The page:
As the predominant component of wheat flour, starch is mostly added to baked foods under this guise.
It’s seldom given the same respect that gluten receives for its performance nor the recognition that fiber gets for improving nutrition profiles. However, without starch most baked foods would not exist.
Plants produce starch, a semi-crystalline polymer, during photosynthesis. Fiber, either inherently present in flour or as an isolated food ingredient, is mostly composed of the polysaccharide amylose and amylopectin, with the former being a straight-chain polymer and the latter a branched chain. This structural difference influences behavior, namely the ability to absorb and retain water. Because plants vary in their ratio of the two polymers, the flours and starch ingredients from them will perform differently in baked food recipes.
In its rudimentary form, starch granules are insoluble in cold water. When heated, however, the crystalline structure of the amylose and amylopectin molecules is lost, and the granules begin to swell. Viscosity of the solution increases as the granules absorb more water and gelatinize, a process that involves breaking down the intermolecular bonds of amylose and amylopectin and allowing the free hydrogens to bind with water molecules. Over time and with cooling, these bonds weaken, and the linear amylose and linear segments of amylopectin rearrange themselves to be more crystalline, a process also known as retrogradation. When this occurs, water is expelled from the polymer network.
“Over time, baked goods can lose moisture,” said Kelly Belknap, applications scientist, Grain Processing Corp. “Long-term moisture management is especially needed in baked items with a longer shelf life and also frozen products.”
Suppliers may employ chemical or physical processing technologies to improve the solubility, functionality and stability of starches, offering bakers a range of ingredients. Physical processing typically involves pregelatinization of the starch followed by drying. The final starch ingredient is often considered a native starch, and suppliers will classify it as clean label. Chemically processed starches, on the other hand, undergo a structural alteration and are therefore described as modified starches.
It was not long ago that the only way to create high-performing starches was through chemical modification, said Steven Gumeny, regional products manager, Beneo. Suppliers now offer native starches designed to withstand the harshest processing conditions, including low pH, ultra-high temperature and very high shear.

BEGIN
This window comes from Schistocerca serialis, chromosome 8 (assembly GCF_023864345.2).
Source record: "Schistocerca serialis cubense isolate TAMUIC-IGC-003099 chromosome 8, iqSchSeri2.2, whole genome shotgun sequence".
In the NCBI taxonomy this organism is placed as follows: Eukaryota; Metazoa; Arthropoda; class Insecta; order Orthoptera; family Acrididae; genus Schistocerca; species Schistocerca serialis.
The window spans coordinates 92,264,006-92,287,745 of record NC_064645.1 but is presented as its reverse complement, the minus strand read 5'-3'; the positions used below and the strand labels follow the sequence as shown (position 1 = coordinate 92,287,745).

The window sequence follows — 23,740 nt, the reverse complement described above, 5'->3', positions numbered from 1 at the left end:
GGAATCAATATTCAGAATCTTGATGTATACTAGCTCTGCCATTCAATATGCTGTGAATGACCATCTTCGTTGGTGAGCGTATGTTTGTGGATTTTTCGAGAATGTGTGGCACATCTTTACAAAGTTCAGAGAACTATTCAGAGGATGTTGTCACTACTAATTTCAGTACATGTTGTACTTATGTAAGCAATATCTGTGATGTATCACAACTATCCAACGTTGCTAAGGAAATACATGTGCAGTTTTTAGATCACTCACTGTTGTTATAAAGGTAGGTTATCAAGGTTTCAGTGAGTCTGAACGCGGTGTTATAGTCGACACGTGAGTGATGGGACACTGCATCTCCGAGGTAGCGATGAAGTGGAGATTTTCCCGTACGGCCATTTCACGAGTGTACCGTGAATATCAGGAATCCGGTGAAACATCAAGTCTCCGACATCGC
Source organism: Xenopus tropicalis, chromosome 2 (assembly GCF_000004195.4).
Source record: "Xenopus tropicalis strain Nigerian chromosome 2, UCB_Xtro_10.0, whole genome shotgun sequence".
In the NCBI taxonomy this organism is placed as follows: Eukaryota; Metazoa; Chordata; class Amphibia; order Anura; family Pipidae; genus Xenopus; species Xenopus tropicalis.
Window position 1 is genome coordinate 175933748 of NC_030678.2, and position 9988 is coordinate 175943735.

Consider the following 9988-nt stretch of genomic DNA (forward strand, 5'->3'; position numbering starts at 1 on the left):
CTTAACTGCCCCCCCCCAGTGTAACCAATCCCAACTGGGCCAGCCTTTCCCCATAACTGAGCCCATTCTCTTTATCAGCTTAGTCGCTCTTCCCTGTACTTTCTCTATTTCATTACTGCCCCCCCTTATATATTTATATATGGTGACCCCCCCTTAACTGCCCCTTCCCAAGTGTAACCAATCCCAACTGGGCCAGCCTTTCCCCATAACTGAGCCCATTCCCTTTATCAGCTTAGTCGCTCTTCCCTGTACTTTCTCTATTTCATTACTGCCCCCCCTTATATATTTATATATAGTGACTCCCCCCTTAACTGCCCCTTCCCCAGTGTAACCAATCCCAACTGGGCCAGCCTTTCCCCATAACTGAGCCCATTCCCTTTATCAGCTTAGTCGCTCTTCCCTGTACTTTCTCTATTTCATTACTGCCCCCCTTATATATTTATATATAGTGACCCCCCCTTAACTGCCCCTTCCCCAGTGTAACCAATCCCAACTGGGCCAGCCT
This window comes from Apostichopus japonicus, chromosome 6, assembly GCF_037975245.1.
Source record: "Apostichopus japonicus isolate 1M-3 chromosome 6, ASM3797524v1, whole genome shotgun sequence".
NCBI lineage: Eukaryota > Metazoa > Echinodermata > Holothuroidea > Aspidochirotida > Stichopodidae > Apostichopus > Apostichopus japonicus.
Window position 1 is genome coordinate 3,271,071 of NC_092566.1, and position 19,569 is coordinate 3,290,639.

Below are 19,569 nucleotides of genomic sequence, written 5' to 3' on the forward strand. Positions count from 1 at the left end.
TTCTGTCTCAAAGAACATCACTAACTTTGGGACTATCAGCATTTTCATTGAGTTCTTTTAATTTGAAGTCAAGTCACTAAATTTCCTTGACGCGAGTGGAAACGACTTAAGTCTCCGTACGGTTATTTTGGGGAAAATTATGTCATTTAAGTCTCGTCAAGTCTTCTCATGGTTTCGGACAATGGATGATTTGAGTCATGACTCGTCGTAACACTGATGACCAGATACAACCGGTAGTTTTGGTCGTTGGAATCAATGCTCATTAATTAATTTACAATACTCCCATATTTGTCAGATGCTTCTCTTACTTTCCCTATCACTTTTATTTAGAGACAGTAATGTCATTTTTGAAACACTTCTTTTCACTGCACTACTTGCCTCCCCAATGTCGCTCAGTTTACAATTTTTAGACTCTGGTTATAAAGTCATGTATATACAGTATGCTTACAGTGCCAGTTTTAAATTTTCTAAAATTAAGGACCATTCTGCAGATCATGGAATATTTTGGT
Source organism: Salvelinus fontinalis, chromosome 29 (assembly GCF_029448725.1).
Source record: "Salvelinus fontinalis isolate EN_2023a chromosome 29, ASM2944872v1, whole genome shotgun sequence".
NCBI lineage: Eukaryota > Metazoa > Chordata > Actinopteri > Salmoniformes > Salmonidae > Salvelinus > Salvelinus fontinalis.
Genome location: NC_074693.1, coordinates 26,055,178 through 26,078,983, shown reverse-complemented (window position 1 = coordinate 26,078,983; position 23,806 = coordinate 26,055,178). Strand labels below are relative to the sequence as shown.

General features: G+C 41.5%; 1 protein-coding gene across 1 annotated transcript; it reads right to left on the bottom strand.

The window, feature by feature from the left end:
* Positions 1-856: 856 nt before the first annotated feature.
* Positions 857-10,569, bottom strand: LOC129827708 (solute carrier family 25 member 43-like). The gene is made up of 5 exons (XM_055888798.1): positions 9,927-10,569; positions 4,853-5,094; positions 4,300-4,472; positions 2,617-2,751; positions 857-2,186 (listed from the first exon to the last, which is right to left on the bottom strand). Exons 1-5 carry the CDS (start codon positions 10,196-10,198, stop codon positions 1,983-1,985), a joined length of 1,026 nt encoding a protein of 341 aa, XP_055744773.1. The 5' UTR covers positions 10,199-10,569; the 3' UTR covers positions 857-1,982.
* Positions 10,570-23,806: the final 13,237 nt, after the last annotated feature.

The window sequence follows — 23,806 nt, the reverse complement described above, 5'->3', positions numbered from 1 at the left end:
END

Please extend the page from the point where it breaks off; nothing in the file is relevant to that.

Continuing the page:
“While modified starches have long served as the workhorses of the starch world, today’s label-conscious consumers are increasingly attracted to simple ingredients like basic starches,” said Shiva Elayedath, senior technical services manager, Cargill. “In response, research teams are identifying new approaches to address customers’ evolving needs.”
For example, Cargill started by looking at the botanical starch sources already available, then studying and quantifying all the attributes of each.
“By gaining greater insight into the structure and unique properties of each of our starches, we learned how to get more from them, especially when we blend two or three together,” he said. “We’re also using basic processing techniques — like controlling moisture and heat — to create more robust solutions that still appear on ingredient statements as label-friendly starches.”
Both chemically and physically processed starches are widely used by commercial bakers to improve product quality, from performance in the mixer and oven through distribution and the shelf life of the finished product. In some instances, select starch ingredients may improve the nutrition profile of a baked food. Some contribute noteworthy levels of fiber, for example, while others allow for a reduction of fat or sugar.
“Consistent texture and elasticity are important attributes when creating baked goods,” said John Mathew, senior principal scientist, ADM. “Consumers want the bite, chew and overall eating experience to be enjoyable and complementary in texture — not too hard, not too soft or chewy — and starch ingredients may assist.”
This article is an excerpt from the April 2019 issue of Baking & Snack. To read the entire feature on starches, click here.